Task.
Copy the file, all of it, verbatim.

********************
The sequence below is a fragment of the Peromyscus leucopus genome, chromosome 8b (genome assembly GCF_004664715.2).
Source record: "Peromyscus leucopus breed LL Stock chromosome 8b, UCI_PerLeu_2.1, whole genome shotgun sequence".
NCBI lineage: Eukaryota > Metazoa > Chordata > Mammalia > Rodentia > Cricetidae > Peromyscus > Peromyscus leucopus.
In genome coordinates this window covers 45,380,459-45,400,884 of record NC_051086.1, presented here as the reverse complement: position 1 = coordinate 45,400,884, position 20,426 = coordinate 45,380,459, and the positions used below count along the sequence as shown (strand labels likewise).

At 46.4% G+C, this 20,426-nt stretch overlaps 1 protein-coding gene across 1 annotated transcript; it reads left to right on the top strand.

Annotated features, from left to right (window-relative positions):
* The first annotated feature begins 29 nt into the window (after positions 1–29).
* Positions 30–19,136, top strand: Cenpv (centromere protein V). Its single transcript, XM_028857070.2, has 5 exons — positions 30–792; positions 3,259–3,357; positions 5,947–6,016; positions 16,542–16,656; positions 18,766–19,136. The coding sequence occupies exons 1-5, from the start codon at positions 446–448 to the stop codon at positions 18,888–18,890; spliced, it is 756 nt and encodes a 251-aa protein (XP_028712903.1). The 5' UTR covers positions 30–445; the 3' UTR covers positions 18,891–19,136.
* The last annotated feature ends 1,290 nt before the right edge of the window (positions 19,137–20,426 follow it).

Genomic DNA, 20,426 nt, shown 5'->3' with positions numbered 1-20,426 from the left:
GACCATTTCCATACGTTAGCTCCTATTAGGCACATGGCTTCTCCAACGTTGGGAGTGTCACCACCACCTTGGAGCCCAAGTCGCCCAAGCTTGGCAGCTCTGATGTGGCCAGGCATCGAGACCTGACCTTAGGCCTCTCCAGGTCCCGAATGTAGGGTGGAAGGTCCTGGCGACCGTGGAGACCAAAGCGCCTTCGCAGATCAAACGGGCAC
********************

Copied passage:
The sequence below is a fragment of the Peromyscus leucopus genome, chromosome 8b (genome assembly GCF_004664715.2).
Source record: "Peromyscus leucopus breed LL Stock chromosome 8b, UCI_PerLeu_2.1, whole genome shotgun sequence".
NCBI lineage: Eukaryota > Metazoa > Chordata > Mammalia > Rodentia > Cricetidae > Peromyscus > Peromyscus leucopus.
In genome coordinates this window covers 45,380,459-45,400,884 of record NC_051086.1, presented here as the reverse complement: position 1 = coordinate 45,400,884, position 20,426 = coordinate 45,380,459, and the positions used below count along the sequence as shown (strand labels likewise).

At 46.4% G+C, this 20,426-nt stretch overlaps 1 protein-coding gene across 1 annotated transcript; it reads left to right on the top strand.

Annotated features, from left to right (window-relative positions):
* The first annotated feature begins 29 nt into the window (after positions 1–29).
* Positions 30–19,136, top strand: Cenpv (centromere protein V). Its single transcript, XM_028857070.2, has 5 exons — positions 30–792; positions 3,259–3,357; positions 5,947–6,016; positions 16,542–16,656; positions 18,766–19,136. The coding sequence occupies exons 1-5, from the start codon at positions 446–448 to the stop codon at positions 18,888–18,890; spliced, it is 756 nt and encodes a 251-aa protein (XP_028712903.1). The 5' UTR covers positions 30–445; the 3' UTR covers positions 18,891–19,136.
* The last annotated feature ends 1,290 nt before the right edge of the window (positions 19,137–20,426 follow it).

Genomic DNA, 20,426 nt, shown 5'->3' with positions numbered 1-20,426 from the left:
GACCATTTCCATACGTTAGCTCCTATTAGGCACATGGCTTCTCCAACGTTGGGAGTGTCACCACCACCTTGGAGCCCAAGTCGCCCAAGCTTGGCAGCTCTGATGTGGCCAGGCATCGAGACCTGACCTTAGGCCTCTCCAGGTCCCGAATGTAGGGTGGAAGGTCCTGGCGACCGTGGAGACCAAAGCGCCTTCGCAGATCAAACGGGCAC